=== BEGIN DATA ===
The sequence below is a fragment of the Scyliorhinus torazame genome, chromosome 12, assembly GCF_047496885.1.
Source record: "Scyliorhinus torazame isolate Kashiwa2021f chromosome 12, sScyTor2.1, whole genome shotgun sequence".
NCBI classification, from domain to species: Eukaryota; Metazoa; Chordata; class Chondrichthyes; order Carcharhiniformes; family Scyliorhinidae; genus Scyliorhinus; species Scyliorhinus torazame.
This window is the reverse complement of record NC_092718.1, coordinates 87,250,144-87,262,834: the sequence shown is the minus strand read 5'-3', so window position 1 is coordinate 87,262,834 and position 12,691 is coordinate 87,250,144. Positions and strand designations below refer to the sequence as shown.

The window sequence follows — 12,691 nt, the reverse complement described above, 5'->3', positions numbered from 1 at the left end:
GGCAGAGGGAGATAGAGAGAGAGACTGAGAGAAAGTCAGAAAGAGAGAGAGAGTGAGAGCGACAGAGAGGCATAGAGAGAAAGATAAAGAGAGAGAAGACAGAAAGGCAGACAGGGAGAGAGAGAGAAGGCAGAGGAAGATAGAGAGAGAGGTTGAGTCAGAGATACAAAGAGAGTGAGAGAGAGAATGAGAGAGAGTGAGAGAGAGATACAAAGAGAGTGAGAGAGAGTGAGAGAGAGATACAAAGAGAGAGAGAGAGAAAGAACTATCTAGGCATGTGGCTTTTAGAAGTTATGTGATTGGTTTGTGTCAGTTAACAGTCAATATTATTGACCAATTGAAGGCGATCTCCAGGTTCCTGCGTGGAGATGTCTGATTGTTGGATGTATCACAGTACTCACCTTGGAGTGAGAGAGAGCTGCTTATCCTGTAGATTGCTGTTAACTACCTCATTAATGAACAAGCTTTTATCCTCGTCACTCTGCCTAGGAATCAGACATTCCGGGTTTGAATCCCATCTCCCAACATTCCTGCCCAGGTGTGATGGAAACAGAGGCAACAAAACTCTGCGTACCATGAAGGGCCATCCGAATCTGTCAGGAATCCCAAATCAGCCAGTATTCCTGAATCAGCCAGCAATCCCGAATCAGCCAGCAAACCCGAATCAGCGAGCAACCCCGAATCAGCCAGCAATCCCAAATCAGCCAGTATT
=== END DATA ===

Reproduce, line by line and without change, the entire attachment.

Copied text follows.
The sequence below is a fragment of the Scyliorhinus torazame genome, chromosome 12, assembly GCF_047496885.1.
Source record: "Scyliorhinus torazame isolate Kashiwa2021f chromosome 12, sScyTor2.1, whole genome shotgun sequence".
NCBI classification, from domain to species: Eukaryota; Metazoa; Chordata; class Chondrichthyes; order Carcharhiniformes; family Scyliorhinidae; genus Scyliorhinus; species Scyliorhinus torazame.
This window is the reverse complement of record NC_092718.1, coordinates 87,250,144-87,262,834: the sequence shown is the minus strand read 5'-3', so window position 1 is coordinate 87,262,834 and position 12,691 is coordinate 87,250,144. Positions and strand designations below refer to the sequence as shown.

The window sequence follows — 12,691 nt, the reverse complement described above, 5'->3', positions numbered from 1 at the left end:
GGCAGAGGGAGATAGAGAGAGAGACTGAGAGAAAGTCAGAAAGAGAGAGAGAGTGAGAGCGACAGAGAGGCATAGAGAGAAAGATAAAGAGAGAGAAGACAGAAAGGCAGACAGGGAGAGAGAGAGAAGGCAGAGGAAGATAGAGAGAGAGGTTGAGTCAGAGATACAAAGAGAGTGAGAGAGAGAATGAGAGAGAGTGAGAGAGAGATACAAAGAGAGTGAGAGAGAGTGAGAGAGAGATACAAAGAGAGAGAGAGAGAAAGAACTATCTAGGCATGTGGCTTTTAGAAGTTATGTGATTGGTTTGTGTCAGTTAACAGTCAATATTATTGACCAATTGAAGGCGATCTCCAGGTTCCTGCGTGGAGATGTCTGATTGTTGGATGTATCACAGTACTCACCTTGGAGTGAGAGAGAGCTGCTTATCCTGTAGATTGCTGTTAACTACCTCATTAATGAACAAGCTTTTATCCTCGTCACTCTGCCTAGGAATCAGACATTCCGGGTTTGAATCCCATCTCCCAACATTCCTGCCCAGGTGTGATGGAAACAGAGGCAACAAAACTCTGCGTACCATGAAGGGCCATCCGAATCTGTCAGGAATCCCAAATCAGCCAGTATTCCTGAATCAGCCAGCAATCCCGAATCAGCCAGCAAACCCGAATCAGCGAGCAACCCCGAATCAGCCAGCAATCCCAAATCAGCCAGTATT